The site will be inspected for broken links and missing images, and any forms on the site will be rigorously tested.

Deployment

The deployment of the website will differ depending if the site is new or a redesign of an existing website.  It generally involves migrating databases and website files to a live server, pointing domain name(s), setting up mailboxes and generally ensuring the site is running smoothly.

Deploying a website that is replacing an existing website is more involved as it requires special instructions in-place to ensure users who have bookmarked pages of the old site will be redirected to the most appropriate page on the new website.  This also helps search engines update its index.

Website Promotion

This stage is vital to ensure you get visitors and potential customers arriving at your new website. 

Depending on the most appropriate strategy for your website this can include search engine marketing, search engine optimisation techniques and or traditional offline marketing.

Maintenance and Updating

Most websites will require updating every now and then to keep them current, these may be simple content updates made through a content management system or slight changes to the design/navigation which require technical assistance.

Occasionally a bug or error might be discovered with the website and need correcting.

Why do I Need a Website for my Business?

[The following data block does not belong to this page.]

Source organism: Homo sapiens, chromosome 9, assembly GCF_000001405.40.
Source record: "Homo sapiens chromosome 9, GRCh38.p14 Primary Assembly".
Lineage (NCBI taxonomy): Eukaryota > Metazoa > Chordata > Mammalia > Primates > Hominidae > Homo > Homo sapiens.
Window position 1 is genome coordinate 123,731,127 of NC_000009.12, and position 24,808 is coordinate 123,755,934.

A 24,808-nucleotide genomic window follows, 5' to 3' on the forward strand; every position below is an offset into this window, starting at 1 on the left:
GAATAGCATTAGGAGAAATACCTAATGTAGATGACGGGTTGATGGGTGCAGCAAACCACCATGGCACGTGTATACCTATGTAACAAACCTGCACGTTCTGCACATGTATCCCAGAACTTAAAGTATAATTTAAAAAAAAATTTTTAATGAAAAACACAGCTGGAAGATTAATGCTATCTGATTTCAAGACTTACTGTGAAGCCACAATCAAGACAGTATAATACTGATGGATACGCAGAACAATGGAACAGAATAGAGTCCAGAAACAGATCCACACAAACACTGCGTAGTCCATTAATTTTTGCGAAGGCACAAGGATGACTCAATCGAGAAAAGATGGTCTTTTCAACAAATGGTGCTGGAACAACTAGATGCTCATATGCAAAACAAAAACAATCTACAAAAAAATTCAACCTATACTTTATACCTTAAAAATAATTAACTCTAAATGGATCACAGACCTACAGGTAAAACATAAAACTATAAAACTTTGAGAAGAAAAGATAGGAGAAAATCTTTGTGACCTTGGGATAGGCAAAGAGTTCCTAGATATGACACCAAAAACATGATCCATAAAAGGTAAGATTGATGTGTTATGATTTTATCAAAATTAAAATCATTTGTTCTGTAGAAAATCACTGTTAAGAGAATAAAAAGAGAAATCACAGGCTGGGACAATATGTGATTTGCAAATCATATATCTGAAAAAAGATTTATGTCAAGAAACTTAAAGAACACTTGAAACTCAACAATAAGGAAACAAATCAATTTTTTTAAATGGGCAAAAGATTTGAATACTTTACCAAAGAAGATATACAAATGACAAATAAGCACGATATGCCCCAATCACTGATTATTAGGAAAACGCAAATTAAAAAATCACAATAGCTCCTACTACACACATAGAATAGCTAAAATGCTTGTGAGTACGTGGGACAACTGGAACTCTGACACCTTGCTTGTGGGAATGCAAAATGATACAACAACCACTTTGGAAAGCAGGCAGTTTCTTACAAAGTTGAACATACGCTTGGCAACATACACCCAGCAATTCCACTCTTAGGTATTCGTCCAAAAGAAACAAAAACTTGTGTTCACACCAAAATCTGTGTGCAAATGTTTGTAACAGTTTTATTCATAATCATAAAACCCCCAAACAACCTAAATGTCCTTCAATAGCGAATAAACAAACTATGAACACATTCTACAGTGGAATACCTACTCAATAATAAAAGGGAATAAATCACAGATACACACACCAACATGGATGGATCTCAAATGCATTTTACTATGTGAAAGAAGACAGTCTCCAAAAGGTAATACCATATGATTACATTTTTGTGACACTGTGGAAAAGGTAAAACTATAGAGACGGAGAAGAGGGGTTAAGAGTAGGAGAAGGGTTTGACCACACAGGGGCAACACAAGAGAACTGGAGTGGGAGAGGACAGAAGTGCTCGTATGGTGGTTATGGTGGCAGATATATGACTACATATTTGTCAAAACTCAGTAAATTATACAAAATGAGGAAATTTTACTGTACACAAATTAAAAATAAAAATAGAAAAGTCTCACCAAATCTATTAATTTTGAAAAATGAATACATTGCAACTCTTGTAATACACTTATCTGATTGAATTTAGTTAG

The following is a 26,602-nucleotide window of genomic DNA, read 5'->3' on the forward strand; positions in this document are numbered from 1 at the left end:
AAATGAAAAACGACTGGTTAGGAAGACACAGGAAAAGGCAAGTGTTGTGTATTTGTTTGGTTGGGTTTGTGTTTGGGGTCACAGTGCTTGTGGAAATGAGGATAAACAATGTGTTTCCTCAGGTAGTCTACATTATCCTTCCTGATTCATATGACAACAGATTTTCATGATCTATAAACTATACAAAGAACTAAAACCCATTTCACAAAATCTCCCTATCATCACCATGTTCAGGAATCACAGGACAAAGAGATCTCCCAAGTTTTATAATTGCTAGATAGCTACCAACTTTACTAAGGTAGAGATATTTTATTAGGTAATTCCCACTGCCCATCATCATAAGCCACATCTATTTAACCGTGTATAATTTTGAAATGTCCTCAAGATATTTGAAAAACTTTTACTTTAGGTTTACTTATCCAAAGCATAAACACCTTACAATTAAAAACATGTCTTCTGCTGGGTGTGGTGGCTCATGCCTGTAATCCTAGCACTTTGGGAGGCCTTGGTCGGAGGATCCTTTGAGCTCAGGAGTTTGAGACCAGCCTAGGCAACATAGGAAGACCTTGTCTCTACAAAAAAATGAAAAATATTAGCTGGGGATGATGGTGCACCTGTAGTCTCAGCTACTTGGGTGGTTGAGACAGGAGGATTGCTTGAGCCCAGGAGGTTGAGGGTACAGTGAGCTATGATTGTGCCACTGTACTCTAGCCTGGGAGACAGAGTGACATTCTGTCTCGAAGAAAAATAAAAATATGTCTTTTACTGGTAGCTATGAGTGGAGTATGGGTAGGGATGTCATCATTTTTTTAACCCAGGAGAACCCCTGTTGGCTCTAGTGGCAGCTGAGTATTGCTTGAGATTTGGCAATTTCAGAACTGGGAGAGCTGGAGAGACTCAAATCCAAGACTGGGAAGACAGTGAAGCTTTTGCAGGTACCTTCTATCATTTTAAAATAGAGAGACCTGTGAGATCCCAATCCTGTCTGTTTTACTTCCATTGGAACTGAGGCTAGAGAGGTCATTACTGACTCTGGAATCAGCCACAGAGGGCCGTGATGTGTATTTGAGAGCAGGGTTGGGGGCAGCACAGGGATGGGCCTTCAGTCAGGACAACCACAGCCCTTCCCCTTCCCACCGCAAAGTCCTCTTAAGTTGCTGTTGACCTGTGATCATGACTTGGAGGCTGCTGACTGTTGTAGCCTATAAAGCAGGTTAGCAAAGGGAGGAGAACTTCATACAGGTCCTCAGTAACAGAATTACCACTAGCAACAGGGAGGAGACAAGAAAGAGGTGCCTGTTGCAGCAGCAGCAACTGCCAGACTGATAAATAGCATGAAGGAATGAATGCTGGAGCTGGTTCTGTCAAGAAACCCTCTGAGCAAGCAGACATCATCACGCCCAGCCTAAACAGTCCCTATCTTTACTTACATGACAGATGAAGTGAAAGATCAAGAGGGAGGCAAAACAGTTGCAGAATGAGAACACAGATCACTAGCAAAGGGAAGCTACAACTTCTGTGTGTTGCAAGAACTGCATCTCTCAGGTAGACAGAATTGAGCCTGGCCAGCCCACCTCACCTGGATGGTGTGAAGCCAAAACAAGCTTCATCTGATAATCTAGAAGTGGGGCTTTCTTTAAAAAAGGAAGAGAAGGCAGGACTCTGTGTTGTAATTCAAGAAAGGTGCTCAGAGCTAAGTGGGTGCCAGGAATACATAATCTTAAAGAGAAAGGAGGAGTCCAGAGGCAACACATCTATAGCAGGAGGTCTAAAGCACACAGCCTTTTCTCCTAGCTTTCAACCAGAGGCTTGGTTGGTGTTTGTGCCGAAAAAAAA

30. May 2009 14:40

Some businesses even today don’t see the value or need for a website.  Here are a number of reasons to help make that decision easier.

Keep up with the competition

More and more businesses have websites compared to a few years ago, so the chances are most of your competition have websites too.  Having a website allows your customers or potential customers to find and browse your products or services at their own leisure, and potentially find out a lot more information than they would through other forms of communication. 

Cost effective advertising

Designing and printing professional-looking catalogues and brochures is an expensive job, and when your products or services change you need to reprint them.  The cost of building and maintaining a website has fallen over the last few years as the industry has started to mature and the competition has grown.
If you opt for a content management system, then you’ll be able to update your website yourself!

Attract new customers

Whether your business sells directly to consumers or to other businesses, the volume of business done over the web continues to climb year upon year.  Many people now use a search engine such as Google to source information, products or services. 

In order to tap into this potential market you first need to have a website from which you can start to build your online presence.

If you are still unsure whether there is money to be made, don’t believe the hype, ask your customers!

Sell your products or services to a larger audience

The web has opened up a whole new market place for many businesses that used to only offer their products and services to customers in their local vicinity.  Many companies now successfully sell their products over the internet to a national or even international audience that just wasn’t possible before.

What’s more, creating an ecommerce website isn’t as complicated or as expensive as it used to be.